By contrast, Justice Gorsuch can effectively amend the Constitution by swaying just four of his fellow justices to sign onto his opinion. This happens far more frequently.

What all of this dysfunction in the operation of the constitutional order amounts to, Wehle said, merits serious concern. 

“My honest fear, and I’m not the only one — other constitutional scholars agree — is that we could see democracy fail in our lifetime in this country.” 

Wehle concluded with the takeaways that she’s gleaned from her many years of teaching and writing in this area. What they amounted to was: beware the power only grows unless it is checked; normal people must always be willing to stand up to creeping tyranny; and the common interest must come before all else.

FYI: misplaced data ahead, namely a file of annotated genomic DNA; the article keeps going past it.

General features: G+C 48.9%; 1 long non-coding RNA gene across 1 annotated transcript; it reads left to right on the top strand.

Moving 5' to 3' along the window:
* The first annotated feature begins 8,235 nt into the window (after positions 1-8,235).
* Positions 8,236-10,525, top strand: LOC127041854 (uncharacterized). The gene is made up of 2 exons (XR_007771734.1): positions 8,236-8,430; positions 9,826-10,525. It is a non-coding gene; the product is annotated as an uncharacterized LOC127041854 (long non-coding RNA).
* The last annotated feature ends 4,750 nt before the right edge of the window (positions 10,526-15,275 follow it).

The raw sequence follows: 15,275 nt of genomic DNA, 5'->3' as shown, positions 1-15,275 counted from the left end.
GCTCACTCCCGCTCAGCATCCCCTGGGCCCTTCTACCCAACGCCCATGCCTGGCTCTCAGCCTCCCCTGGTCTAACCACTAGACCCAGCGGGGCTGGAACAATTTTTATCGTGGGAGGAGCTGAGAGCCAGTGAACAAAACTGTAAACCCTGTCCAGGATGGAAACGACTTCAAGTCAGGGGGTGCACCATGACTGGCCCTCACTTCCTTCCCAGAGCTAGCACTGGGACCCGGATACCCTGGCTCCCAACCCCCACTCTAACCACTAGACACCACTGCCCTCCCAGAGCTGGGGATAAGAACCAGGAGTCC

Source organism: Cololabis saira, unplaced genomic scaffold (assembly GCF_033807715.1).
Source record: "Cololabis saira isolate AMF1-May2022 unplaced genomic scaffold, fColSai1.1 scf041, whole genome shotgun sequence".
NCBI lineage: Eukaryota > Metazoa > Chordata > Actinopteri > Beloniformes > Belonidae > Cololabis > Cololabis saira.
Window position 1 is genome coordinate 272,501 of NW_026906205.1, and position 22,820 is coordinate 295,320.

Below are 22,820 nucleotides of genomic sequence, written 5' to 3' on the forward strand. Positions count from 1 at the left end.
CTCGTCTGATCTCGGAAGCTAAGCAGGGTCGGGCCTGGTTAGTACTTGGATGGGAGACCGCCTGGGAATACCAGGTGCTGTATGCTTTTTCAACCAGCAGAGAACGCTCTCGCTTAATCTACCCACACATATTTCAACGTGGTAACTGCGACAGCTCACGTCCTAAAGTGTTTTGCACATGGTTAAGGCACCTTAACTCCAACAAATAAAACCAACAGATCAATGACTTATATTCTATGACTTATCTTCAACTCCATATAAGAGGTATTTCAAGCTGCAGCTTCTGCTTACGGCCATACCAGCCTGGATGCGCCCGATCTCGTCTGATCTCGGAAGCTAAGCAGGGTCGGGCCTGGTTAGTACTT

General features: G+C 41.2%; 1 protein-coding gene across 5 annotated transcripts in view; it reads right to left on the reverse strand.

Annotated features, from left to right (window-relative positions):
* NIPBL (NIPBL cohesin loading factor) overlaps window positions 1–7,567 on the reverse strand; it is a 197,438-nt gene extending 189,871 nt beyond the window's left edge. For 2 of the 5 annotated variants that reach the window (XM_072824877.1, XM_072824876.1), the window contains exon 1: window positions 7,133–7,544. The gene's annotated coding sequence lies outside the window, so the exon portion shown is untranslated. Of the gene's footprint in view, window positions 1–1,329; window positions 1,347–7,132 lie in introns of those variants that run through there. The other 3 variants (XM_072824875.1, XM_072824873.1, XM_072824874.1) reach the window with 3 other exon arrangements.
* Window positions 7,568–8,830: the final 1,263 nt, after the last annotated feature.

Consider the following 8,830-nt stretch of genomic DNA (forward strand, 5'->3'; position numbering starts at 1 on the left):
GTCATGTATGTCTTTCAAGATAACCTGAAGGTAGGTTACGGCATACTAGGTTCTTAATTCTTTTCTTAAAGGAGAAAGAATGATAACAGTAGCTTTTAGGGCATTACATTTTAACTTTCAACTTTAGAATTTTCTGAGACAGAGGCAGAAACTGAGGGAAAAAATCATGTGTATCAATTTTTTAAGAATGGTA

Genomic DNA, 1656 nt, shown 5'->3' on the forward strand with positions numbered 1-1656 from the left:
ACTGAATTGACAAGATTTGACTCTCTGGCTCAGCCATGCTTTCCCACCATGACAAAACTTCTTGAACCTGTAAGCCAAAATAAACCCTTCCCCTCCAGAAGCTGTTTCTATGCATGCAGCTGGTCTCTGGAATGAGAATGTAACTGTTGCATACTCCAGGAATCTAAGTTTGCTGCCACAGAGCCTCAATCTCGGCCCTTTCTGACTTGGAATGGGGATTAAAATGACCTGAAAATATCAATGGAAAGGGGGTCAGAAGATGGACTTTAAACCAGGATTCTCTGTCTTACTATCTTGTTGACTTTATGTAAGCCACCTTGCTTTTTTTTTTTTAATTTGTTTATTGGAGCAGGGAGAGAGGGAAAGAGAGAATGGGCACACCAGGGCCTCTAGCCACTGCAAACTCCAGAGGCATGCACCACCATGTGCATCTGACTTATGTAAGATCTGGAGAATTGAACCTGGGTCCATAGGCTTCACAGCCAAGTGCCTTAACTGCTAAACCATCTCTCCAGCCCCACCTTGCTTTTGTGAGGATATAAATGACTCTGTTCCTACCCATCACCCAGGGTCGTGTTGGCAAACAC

After the talk, two audience members — Brian Watson and Ryan Deller — told The News-Letter that they both thought it was a good sign that such discussions were happening and were encouraged by the presentation.

Deller, a local high school teacher, said that while he was reading the book, he was pleased to find that it closely followed his curriculum for teaching civics and American history to his students. He believes that the questions Wehle raised in her book and in her talk are questions that he thinks Americans should be constantly grappling with. 

Watson was a graduate of the last class to come out of Eastern High School.

“I think the talk was very healthy,” Watson said. “The environment was definitely very appropriate. The timing was good. The whole set-up I thought was very well organized and I learned a lot from it.”